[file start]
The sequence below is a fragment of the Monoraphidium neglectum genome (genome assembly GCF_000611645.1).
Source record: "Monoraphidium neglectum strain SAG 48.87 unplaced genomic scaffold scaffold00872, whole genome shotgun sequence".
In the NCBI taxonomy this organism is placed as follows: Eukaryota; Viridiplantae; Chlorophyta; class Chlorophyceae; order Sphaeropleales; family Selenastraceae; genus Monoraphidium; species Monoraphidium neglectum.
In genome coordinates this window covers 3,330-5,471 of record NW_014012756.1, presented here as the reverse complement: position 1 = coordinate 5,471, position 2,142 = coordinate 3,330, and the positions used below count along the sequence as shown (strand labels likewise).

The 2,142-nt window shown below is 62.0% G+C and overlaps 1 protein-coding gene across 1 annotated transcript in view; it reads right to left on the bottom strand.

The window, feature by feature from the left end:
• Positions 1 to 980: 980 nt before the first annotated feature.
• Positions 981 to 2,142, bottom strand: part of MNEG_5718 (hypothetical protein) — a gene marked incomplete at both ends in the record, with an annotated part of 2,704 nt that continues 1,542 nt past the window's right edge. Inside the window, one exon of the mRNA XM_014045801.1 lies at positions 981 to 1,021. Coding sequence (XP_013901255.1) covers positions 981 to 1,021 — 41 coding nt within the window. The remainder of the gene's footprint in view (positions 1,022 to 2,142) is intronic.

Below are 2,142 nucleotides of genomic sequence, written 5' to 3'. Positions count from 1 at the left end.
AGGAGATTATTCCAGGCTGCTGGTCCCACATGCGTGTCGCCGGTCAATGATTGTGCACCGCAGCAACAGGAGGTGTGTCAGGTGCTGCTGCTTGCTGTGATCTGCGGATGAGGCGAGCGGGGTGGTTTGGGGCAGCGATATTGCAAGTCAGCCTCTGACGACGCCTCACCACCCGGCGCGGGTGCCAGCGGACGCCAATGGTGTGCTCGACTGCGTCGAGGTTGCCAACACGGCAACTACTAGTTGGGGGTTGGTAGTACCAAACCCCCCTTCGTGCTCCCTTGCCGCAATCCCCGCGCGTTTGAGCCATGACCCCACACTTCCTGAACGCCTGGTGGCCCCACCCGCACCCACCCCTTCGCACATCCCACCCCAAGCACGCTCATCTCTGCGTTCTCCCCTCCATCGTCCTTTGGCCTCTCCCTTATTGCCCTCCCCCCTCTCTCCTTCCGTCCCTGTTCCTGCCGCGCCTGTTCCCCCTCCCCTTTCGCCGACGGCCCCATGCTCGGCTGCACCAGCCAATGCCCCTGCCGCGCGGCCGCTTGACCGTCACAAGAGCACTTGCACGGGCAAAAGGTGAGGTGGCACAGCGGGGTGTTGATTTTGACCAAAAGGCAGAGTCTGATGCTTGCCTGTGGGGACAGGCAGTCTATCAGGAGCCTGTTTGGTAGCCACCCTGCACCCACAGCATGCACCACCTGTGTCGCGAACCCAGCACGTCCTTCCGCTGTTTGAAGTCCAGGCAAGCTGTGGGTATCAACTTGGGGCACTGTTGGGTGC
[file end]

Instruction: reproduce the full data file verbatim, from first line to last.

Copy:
The sequence below is a fragment of the Monoraphidium neglectum genome (genome assembly GCF_000611645.1).
Source record: "Monoraphidium neglectum strain SAG 48.87 unplaced genomic scaffold scaffold00872, whole genome shotgun sequence".
In the NCBI taxonomy this organism is placed as follows: Eukaryota; Viridiplantae; Chlorophyta; class Chlorophyceae; order Sphaeropleales; family Selenastraceae; genus Monoraphidium; species Monoraphidium neglectum.
In genome coordinates this window covers 3,330-5,471 of record NW_014012756.1, presented here as the reverse complement: position 1 = coordinate 5,471, position 2,142 = coordinate 3,330, and the positions used below count along the sequence as shown (strand labels likewise).

The 2,142-nt window shown below is 62.0% G+C and overlaps 1 protein-coding gene across 1 annotated transcript in view; it reads right to left on the bottom strand.

The window, feature by feature from the left end:
• Positions 1 to 980: 980 nt before the first annotated feature.
• Positions 981 to 2,142, bottom strand: part of MNEG_5718 (hypothetical protein) — a gene marked incomplete at both ends in the record, with an annotated part of 2,704 nt that continues 1,542 nt past the window's right edge. Inside the window, one exon of the mRNA XM_014045801.1 lies at positions 981 to 1,021. Coding sequence (XP_013901255.1) covers positions 981 to 1,021 — 41 coding nt within the window. The remainder of the gene's footprint in view (positions 1,022 to 2,142) is intronic.

Below are 2,142 nucleotides of genomic sequence, written 5' to 3'. Positions count from 1 at the left end.
AGGAGATTATTCCAGGCTGCTGGTCCCACATGCGTGTCGCCGGTCAATGATTGTGCACCGCAGCAACAGGAGGTGTGTCAGGTGCTGCTGCTTGCTGTGATCTGCGGATGAGGCGAGCGGGGTGGTTTGGGGCAGCGATATTGCAAGTCAGCCTCTGACGACGCCTCACCACCCGGCGCGGGTGCCAGCGGACGCCAATGGTGTGCTCGACTGCGTCGAGGTTGCCAACACGGCAACTACTAGTTGGGGGTTGGTAGTACCAAACCCCCCTTCGTGCTCCCTTGCCGCAATCCCCGCGCGTTTGAGCCATGACCCCACACTTCCTGAACGCCTGGTGGCCCCACCCGCACCCACCCCTTCGCACATCCCACCCCAAGCACGCTCATCTCTGCGTTCTCCCCTCCATCGTCCTTTGGCCTCTCCCTTATTGCCCTCCCCCCTCTCTCCTTCCGTCCCTGTTCCTGCCGCGCCTGTTCCCCCTCCCCTTTCGCCGACGGCCCCATGCTCGGCTGCACCAGCCAATGCCCCTGCCGCGCGGCCGCTTGACCGTCACAAGAGCACTTGCACGGGCAAAAGGTGAGGTGGCACAGCGGGGTGTTGATTTTGACCAAAAGGCAGAGTCTGATGCTTGCCTGTGGGGACAGGCAGTCTATCAGGAGCCTGTTTGGTAGCCACCCTGCACCCACAGCATGCACCACCTGTGTCGCGAACCCAGCACGTCCTTCCGCTGTTTGAAGTCCAGGCAAGCTGTGGGTATCAACTTGGGGCACTGTTGGGTGC